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I have one parent directory /home/test and under that directory I have multiple directories. The names are server{1..10} and one of them server3 has few files which I have copied from remote server. I tried to use cp but it's not working for me. Is there a way to copy all files or one file from server3 directory to rest of the server directories under /home/test.

  • was any of the answers useful? – Simply_Me Aug 11 '14 at 4:07
  • I have chosen the loop one. All were good for me but I can choose only one. Thanks – user67186 Aug 12 '14 at 18:26
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If I'm understanding what you're after, the easiest way is a for loop:

myList="server1 server2 server4 server5 server6 server7 server8 server9 server10"
for myDir in $myList ; do cp server3/* $myDir/ ; done
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    It's possible to remove the list by using ls and grep in the for loop. For example for dirs in $( ls testing | grep -v 3 ); do echo $dirs; done results in server1 server2 server4 server5 server6 omitting server3 dir. – Simply_Me Aug 8 '14 at 20:47
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    @Simply_Me - Yes of course, but I was going for quick and dirty. – Jared Aug 8 '14 at 21:05
  • cool, just wanted to point out it can be shorter :-) – Simply_Me Aug 8 '14 at 21:19
1

The simplest way is to do this in one loop:

for i in ./server*; do cp ./server3/testfile* "${i}"; done

It will copy content of server3 directory to each directory in current path. This will also try to copy files to same directory but it only prints out that they are the same files and continues.

Edit: To avoid nasty error messages you can enhance for loop with more specific wildcard. For example to skip server3 use following: server[1-24-9]

  • Wouldn't this copy server3 to itself as well? Could be time consuming if it's a large directory. – Simply_Me Aug 8 '14 at 21:17
  • no, the cp command will complain that it can't copy a directory on itself – pqnet Aug 8 '14 at 21:22
  • @pqnet thanks, I tested it after commenting and it's exactly as you said. Still inefficient in large directories. – Simply_Me Aug 8 '14 at 21:26
  • For speed enhancement use specific wildcards (see edit) – Chemik Aug 8 '14 at 21:29
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    it won't improve speed, as cp will bail out without doing anything if the source path and the destination path are equal, but it does not print nasty error messages. It could fail if there are spaces in the name of the directory though, thus maybe it could be a good idea to put "$i" instead of ${i} – pqnet Aug 8 '14 at 21:32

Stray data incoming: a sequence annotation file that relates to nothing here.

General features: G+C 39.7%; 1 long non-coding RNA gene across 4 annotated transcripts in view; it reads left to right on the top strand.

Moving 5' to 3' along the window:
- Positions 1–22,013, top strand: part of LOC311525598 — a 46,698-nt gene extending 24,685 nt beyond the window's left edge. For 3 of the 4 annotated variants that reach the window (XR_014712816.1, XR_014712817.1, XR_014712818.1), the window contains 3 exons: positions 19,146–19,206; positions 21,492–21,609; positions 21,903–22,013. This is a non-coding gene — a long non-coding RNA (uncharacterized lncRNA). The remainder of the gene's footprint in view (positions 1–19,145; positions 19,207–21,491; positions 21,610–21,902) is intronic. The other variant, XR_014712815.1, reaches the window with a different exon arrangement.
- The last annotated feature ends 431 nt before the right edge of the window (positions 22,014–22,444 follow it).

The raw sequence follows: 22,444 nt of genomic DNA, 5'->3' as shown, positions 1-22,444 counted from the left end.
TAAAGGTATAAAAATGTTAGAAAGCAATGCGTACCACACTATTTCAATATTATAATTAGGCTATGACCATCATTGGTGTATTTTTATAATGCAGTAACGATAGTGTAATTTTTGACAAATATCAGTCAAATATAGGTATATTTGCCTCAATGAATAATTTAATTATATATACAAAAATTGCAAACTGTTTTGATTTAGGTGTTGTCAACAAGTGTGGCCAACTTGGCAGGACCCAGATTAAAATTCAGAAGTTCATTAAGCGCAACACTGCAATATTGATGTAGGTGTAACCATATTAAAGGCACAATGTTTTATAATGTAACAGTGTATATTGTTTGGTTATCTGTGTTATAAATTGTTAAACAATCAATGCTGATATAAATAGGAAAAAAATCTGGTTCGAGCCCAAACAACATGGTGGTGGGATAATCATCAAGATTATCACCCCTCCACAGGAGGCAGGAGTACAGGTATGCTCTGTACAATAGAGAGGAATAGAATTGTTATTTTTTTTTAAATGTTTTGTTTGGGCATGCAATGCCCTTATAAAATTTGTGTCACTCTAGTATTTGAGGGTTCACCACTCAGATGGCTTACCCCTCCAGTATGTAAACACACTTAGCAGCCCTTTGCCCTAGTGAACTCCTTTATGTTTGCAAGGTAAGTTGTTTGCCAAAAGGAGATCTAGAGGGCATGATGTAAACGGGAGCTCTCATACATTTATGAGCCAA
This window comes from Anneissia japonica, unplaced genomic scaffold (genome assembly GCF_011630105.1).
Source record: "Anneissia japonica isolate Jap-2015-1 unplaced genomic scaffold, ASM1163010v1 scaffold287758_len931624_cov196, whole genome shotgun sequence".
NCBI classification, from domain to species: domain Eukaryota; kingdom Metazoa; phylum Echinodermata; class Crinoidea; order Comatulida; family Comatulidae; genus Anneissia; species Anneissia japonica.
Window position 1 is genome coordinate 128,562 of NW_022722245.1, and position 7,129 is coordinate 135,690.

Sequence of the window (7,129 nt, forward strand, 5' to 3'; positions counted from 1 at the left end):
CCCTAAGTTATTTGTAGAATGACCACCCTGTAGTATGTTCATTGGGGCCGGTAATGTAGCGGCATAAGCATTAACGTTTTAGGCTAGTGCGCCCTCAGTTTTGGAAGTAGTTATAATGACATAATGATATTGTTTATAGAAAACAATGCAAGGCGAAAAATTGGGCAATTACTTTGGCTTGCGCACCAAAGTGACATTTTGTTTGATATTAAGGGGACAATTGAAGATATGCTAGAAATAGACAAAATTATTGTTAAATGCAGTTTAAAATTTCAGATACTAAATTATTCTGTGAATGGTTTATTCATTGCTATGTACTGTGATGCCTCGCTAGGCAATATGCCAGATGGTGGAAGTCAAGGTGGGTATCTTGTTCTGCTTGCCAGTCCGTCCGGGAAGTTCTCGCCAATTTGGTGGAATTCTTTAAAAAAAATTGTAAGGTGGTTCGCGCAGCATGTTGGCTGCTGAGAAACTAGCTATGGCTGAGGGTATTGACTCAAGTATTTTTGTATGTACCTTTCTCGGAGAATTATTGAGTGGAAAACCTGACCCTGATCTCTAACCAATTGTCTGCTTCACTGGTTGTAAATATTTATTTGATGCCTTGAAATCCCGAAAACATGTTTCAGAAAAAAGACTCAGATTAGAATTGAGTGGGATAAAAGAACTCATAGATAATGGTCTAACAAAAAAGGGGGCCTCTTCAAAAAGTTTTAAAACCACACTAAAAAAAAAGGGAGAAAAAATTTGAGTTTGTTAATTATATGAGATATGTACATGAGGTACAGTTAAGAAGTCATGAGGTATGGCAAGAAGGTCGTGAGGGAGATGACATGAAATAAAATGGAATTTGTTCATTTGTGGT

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cp can handle multiple sources, but it can not handle multiple destinations.

You can use echo dir1 dir2 dir3 | xargs -n 1 cp file1 this will copy file1 to dir1, dir2 and dir3, for example.

Another modification is echo dir1 dir2 dir3 | xargs -n 1 cp /home/test/server3/* which will copy all of the files in a given directory to the echoed directories.

Additional solution, which is a bit shorter (w/o the need to enter directory names) is:

ls -1 | grep -v server3 | xargs -n 1 cp server3/*

Lastly, seems like a duplicate

Adding example for first solution:

# creating sample dir structure
[shadowe@shadow Desktop]$ mkdir server1
[shadowe@shadow Desktop]$ mkdir server2
[shadowe@shadow Desktop]$ mkdir server3
[shadowe@shadow Desktop]$ touch server3/test.one
[shadowe@shadow Desktop]$ touch server3/test.two
[shadowe@shadow Desktop]$ ls -R
./server1:
./server2:
./server3:
test.one  test.two

# executing solution
$ echo /home/shadowe/Desktop/server2/ /home/shadowe/Desktop/server1/ | xargs -n 1 cp /home/shadowe/Desktop/server3/*

# verifying solution
[shadowe@shadow Desktop]$ ls -R
./server1:
test.one  test.two
./server2:
test.one  test.two
./server3:
test.one  test.two

Adding example for second solution:

# showing directories structure and initial state
$ ls -R
server1:
server2:
server3:
test.one  test.two
server4:
server5:
server6:

# executing command
$ ls -1 | grep -v server3 | xargs -n 1 cp server3/*

# checking results
$ ls -R
./server1:
test.one  test.two
./server2:
test.one  test.two
./server3:
test.one  test.two
./server4:
test.one  test.two
./server5:
test.one  test.two
./server6:
test.one  test.two

As seen, both commands copied all of the files under server3 to other directories, so it's a matter of preference and use case.

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    the ls solution will fail if ls decides to put more than one file for each row. Use ls -1 – pqnet Aug 8 '14 at 21:33
  • @pqnet thank you for the correction, I edited the answer. – Simply_Me Aug 8 '14 at 21:35
  • no, not -l which stands for 'long', you have to use -1 which stands for 'one' – pqnet Aug 8 '14 at 21:36
  • @pqnet sorry I thought that's 1.... – Simply_Me Aug 8 '14 at 21:39

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